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  1. #1
    benttandem
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    Crank arm length vs cadence

    my stoker (the better half) likes to push vs spinning. I am only a moderate spinner <95 but she would rather ride at 70. Would a set of crank arms of different legnths be appropriate to help keep us both comfortable and happy. We have ridden a lot on a 72 paramount tandem with ta cyclotourist 170s but not always the most comfortabley. Have seen a lot of good advise and info here but being new have not seen this issue covered. Thanks!

  2. #2
    Senior Member
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    Short crank arms for her and long for you would help... not nearly enough for you to do 90 and she 72... compromise. You could ride at 83 and she, with the short cranks, would feel like 79 or there abouts.

  3. #3
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    If your stoker has shorter legs, then shorter cranks may help (165mm).
    That would have the effect of slowing down her leg speed and make it easier for her to spin.
    Our old tandem had 170mm front and back and my wife prefers the 165mm cranks on her single.
    So on the new tandem we went with 170mm front and 165mm back and its worked out well.
    We seem to be more in sync and standing is smoother. She also has a slightly slower cadence than I do.
    Some people who like to ride at lower cadence sometimes use longer cranks to get more leverage, but that scenario works best if you have longer legs and are riding a single.
    In your case it could make things worse because your cadence is locked together and would result in your stoker having to increase leg speed and range of motion.

  4. #4
    Dharma Dog lhbernhardt's Avatar
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    I'm an ex-racer, train on the track, and ride a fixie on long randonneur rides, so I'm quite used to spinning. I ride 165mm cranks on the track and on the road fixie, but my tandem is equipped with 175mm cranks on the front and 170's for my stoker, who is a total recreational rider. Some adapation happens on both sides; I will slow down the cadence a bit and use a gear that will be a bit more comfortable for the stoker cadence-wise; she might spin at a slightly higher cadence, but she doesn't complain. I don't really notice the difference in crank length (between 165 on the fixie and 175 on the tandem), and pedal cadence really ain't no big thing... On fast descents, we tend to just coast, a luxury for me after coming off the fixie!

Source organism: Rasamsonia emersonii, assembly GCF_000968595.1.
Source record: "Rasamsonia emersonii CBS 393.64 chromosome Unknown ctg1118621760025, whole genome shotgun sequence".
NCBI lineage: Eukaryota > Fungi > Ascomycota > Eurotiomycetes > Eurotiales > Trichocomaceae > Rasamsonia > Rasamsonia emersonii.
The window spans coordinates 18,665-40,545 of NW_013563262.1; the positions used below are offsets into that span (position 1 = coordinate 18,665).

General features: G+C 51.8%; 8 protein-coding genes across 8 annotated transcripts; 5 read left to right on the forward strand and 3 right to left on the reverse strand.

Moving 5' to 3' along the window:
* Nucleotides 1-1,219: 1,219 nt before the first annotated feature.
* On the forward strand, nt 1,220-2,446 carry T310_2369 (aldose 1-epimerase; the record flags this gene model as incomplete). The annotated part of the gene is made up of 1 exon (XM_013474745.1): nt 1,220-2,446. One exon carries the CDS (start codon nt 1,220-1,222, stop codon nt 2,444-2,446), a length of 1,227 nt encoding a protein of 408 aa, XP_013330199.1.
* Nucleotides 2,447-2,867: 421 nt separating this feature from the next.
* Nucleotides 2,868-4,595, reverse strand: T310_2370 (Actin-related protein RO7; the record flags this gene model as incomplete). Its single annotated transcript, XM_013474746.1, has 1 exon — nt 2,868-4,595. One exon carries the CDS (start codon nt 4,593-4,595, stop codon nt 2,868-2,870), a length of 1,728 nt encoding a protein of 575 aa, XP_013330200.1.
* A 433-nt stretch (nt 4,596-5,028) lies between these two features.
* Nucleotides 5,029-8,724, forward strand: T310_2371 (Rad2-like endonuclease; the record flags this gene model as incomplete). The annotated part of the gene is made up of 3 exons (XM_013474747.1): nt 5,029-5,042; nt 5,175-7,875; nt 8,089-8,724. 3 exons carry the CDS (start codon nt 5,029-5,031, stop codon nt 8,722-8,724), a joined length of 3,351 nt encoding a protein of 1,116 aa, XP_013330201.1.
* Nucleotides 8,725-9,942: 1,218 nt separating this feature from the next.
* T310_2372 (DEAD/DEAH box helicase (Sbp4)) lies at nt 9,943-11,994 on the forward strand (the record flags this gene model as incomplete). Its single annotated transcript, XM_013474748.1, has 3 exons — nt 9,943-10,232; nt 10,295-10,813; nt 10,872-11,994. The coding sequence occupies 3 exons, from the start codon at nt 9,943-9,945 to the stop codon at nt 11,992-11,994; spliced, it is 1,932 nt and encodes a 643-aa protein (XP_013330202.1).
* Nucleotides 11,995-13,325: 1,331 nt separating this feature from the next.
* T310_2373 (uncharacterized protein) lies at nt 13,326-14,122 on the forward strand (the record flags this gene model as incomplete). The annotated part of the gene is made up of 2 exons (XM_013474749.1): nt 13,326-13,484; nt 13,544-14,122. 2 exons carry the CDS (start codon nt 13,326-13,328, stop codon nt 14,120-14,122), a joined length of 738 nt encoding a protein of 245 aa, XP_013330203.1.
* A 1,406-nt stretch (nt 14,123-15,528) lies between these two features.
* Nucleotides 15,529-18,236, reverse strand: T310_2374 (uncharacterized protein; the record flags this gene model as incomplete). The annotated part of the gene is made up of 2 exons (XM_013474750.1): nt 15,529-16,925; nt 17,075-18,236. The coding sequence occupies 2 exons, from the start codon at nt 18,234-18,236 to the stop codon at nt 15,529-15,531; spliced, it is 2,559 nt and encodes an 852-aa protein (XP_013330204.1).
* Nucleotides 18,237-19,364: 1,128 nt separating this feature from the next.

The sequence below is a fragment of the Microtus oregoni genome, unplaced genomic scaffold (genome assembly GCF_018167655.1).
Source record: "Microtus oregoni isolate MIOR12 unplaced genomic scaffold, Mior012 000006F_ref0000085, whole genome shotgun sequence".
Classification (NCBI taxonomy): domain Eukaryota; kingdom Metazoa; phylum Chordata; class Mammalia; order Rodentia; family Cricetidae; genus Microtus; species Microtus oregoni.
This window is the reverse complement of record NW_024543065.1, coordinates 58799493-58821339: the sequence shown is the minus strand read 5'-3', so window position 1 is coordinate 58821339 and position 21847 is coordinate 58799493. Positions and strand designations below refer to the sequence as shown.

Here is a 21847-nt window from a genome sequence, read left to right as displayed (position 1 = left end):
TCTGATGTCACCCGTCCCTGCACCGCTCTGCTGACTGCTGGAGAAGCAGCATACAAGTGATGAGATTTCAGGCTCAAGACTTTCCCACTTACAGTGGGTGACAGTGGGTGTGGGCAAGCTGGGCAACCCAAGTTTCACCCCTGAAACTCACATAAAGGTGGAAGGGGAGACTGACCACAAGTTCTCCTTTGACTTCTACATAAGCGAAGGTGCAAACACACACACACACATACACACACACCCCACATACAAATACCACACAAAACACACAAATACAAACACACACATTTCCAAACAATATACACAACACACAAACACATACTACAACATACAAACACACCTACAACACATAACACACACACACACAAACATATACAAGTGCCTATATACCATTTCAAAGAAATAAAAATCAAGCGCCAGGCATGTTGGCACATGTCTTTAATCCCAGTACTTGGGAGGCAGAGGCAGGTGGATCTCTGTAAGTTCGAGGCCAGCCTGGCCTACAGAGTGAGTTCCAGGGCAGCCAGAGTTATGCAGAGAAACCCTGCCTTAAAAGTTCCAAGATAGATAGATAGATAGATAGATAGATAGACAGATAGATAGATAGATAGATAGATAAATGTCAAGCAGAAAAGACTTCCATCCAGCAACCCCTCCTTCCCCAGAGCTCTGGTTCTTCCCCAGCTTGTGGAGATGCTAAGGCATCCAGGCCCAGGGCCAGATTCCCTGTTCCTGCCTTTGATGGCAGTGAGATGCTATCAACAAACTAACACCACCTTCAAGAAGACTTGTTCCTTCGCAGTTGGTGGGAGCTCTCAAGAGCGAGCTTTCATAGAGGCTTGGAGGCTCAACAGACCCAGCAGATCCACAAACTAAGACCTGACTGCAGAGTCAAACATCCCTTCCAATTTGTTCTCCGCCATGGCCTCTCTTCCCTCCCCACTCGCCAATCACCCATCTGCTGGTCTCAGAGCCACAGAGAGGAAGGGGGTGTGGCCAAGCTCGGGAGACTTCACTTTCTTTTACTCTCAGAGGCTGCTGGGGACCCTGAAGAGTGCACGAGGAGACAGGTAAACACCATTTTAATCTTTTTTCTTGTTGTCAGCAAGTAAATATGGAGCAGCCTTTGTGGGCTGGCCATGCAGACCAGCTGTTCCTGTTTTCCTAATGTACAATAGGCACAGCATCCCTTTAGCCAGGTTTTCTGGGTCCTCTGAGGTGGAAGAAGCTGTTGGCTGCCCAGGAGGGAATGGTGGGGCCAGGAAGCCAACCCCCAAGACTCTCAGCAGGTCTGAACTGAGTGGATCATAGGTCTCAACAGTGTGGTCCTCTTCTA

L.

  5. #5
    Senior Member
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    Keep you leg lengths in mind before changing crank length for either of you. Some people can change crank length without a problem but other people can develop problems from the incorrect crank length.

  6. #6
    Ride it like you stole it WheresWaldo's Avatar
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    IMHO the difference you are talking about is simply too big to correct with a crank length change. Even is you went to extremes of long for you and short for her, the difference in the ability to spin is not significant enough that either of you will feel comfortable. This is one of the reasons DaVinci has it independent crank system so that stoker and captain can blissfully pedal at their own cadence totally oblivious to how fast or slow the other is pedaling. Short of this the only other thing I can suggest is training so that one of you is more comfortable with the other's cadence. (I would say it would need to be her getting faster, but I can say that since my stoker is my daughter and not my wife!)

    This in addition to what tandem_rider says above
    "Never use your face as a brake pad" - Jake Watson
    The Incidental Cyclist - Cycling in and around Union County

  7. #7
    benttandem